I didn’t have this article on my blog in 2009, it came over from my old CMS in 2015.

Test circuit on breadboard

Test circuit on breadboard

This project turns an AVR ATmega8 microcontroller into a LED controller for a matrix of 8×8 LEDs. The controller is acting as I2C-slave, so you can control the patterns to display via this bus (also known as TWI, Two Wire Interface).


For my next project, I need to display number values on seven-segment-displays. I bought a bunch of 4-digit-displays a while ago, now I’m going to put them to a use. They are built with four digits in one case, and 12 pins on the underside. Eight of them are the cathodes of the segments (seven segments plus dot), four are the anodes. One for each digit.

You can imagine these modules as a matrix of four times eight LEDs, as can be seen in the included circuit. I use two of these, so I have a matrix of eight times eight LEDs.

The rows and columns of this matrix are connected to the microcontroller, so it can power them row by row. This has two advantages: at first a maximum of eight LEDs is powered at a time, so power consumption is lowered. And at second you need only 16 pins of the controller to address a total of 64 LEDs.

Driving the LEDs in this way makes them flicker a bit, but the controller is fast enough to keep the flickering way above the level you would be able to recognize.

I could have connected my display modules directly to the main controller of my next project, but I don’t have enough free pins on that. As a further benefit, multiplexing the LEDs on a second controller makes the main program easier to write, since I don’t have to mind the timing. So the solution is to use a cheap ATmega8 as LED driver and use the I2C-bus to tell it what to display.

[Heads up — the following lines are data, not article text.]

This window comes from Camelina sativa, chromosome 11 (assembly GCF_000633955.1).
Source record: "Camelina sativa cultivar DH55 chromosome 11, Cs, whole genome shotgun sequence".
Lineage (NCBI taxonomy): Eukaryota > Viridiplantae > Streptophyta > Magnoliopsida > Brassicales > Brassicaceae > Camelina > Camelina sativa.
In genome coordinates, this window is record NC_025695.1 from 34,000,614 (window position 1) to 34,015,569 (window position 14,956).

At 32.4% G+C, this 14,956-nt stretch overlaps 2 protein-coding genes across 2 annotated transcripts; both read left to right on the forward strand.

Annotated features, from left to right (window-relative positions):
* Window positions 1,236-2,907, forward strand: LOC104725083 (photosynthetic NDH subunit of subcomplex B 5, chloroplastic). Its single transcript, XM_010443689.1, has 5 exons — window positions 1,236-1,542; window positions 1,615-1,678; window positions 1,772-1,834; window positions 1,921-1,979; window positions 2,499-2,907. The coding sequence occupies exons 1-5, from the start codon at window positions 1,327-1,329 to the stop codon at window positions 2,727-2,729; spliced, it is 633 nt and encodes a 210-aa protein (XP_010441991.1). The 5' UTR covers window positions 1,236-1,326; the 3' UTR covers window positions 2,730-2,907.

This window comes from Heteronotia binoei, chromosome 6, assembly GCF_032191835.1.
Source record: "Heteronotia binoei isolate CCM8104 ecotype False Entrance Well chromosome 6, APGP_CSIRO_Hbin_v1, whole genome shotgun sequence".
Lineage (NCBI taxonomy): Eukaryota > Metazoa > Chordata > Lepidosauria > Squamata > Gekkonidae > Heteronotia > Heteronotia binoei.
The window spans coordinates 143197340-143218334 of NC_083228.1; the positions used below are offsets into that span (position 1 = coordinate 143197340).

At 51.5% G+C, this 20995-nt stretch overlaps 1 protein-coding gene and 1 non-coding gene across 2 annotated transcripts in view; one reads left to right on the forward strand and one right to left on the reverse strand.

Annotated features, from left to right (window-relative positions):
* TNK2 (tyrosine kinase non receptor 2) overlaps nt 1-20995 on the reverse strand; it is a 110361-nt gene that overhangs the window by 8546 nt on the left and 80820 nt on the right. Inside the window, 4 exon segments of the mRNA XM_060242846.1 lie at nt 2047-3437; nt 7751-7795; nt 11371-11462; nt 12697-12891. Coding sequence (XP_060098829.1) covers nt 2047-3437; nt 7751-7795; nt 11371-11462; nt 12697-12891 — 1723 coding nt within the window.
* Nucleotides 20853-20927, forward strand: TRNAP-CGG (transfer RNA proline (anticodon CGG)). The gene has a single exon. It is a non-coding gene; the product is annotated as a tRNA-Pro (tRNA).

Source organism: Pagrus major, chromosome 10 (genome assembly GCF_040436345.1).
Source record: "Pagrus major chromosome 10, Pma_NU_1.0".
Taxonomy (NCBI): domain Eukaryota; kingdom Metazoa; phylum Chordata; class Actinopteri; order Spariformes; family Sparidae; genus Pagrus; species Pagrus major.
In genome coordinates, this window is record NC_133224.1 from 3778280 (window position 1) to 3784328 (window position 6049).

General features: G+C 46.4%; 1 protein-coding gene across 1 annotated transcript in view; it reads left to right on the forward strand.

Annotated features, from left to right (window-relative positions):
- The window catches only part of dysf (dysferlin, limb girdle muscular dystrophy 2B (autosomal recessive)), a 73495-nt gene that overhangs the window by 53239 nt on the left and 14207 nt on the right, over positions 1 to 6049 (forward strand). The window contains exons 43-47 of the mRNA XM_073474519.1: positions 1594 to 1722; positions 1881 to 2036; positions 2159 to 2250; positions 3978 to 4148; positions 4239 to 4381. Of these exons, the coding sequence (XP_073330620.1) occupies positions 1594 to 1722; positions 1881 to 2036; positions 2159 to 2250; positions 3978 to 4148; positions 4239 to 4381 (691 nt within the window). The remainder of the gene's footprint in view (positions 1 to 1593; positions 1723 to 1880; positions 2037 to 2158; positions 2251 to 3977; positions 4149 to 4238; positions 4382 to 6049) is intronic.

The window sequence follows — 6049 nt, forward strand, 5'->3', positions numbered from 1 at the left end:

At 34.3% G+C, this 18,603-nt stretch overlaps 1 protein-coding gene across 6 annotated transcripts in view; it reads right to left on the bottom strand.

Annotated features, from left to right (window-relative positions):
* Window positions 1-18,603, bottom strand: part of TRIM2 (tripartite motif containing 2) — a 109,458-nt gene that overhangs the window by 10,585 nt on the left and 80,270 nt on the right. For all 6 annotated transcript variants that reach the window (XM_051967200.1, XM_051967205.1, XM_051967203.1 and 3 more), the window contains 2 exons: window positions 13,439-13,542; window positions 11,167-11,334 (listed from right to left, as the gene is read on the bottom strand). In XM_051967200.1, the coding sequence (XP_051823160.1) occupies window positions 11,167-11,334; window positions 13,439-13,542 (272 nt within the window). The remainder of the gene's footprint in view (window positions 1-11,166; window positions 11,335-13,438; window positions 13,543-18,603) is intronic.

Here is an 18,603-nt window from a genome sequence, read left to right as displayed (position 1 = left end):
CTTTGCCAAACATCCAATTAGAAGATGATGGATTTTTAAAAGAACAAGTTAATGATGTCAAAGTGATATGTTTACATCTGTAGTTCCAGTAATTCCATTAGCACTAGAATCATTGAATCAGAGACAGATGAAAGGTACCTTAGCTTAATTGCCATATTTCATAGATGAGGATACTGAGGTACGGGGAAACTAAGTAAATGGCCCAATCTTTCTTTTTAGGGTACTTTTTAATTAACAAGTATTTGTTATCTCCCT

I2C communication

The ATmega8 has a built-in hardware I2C-interface, so it doesn’t take very much code to use it. Nevertheless, I used a little library that Uwe Grosse-Wortmann (uwegw) published on roboternetz.de. I only reformatted it a bit to make the code resemble my style. It is well commented, but the comments are in german. Since only one global array, one init-function and an interrupt service routine are used, it shouldn’t be too hard for english-speaking people to figure out how it is used.


On the other end of the communication, I used the excellent Procyon AVRlib written by Pascal Stang. You can find it here.

The Circuit

The Circuit

Note: the buffer doesn’t contain any numbers that should be displayed on 7segment-displays. At least not in this example. It only holds bit-patterns.

Displaying numbers

If you solder 7segment displays to the unit and intend to display numbers or characters on it, you need to define them on the master-side of the bus. I didn’t include the definitions in this library because I want the master to have the full flexibility of displaying whatever it wants to, even if it are no numbers.

However, if you are going to use 7segment displays, definition of the numbers still depends on how you soldered them to the controller. I don’t know if the pin-outs are commonly standardized.

To give an example of how you would implement this, here is a fragment of code that defines hexadecimal numbers for usage on my displays:


Till now, the device worked in all situations I tested it in. So far everything is fine.


I’d like to thank the authors of the libraries I used: Uwe Grosse-Wortmann (uwegw) for the I2C-slave and Pascal Stang for the Procyon AVRlib.

About the license

My work is licensed under the GNU General Public License (GPL). A copy of the GPL is included in License.txt.


This text wasn’t part of the blog in 2009, I copied it from my old CMS in 2015.

My etching tank

My etching tank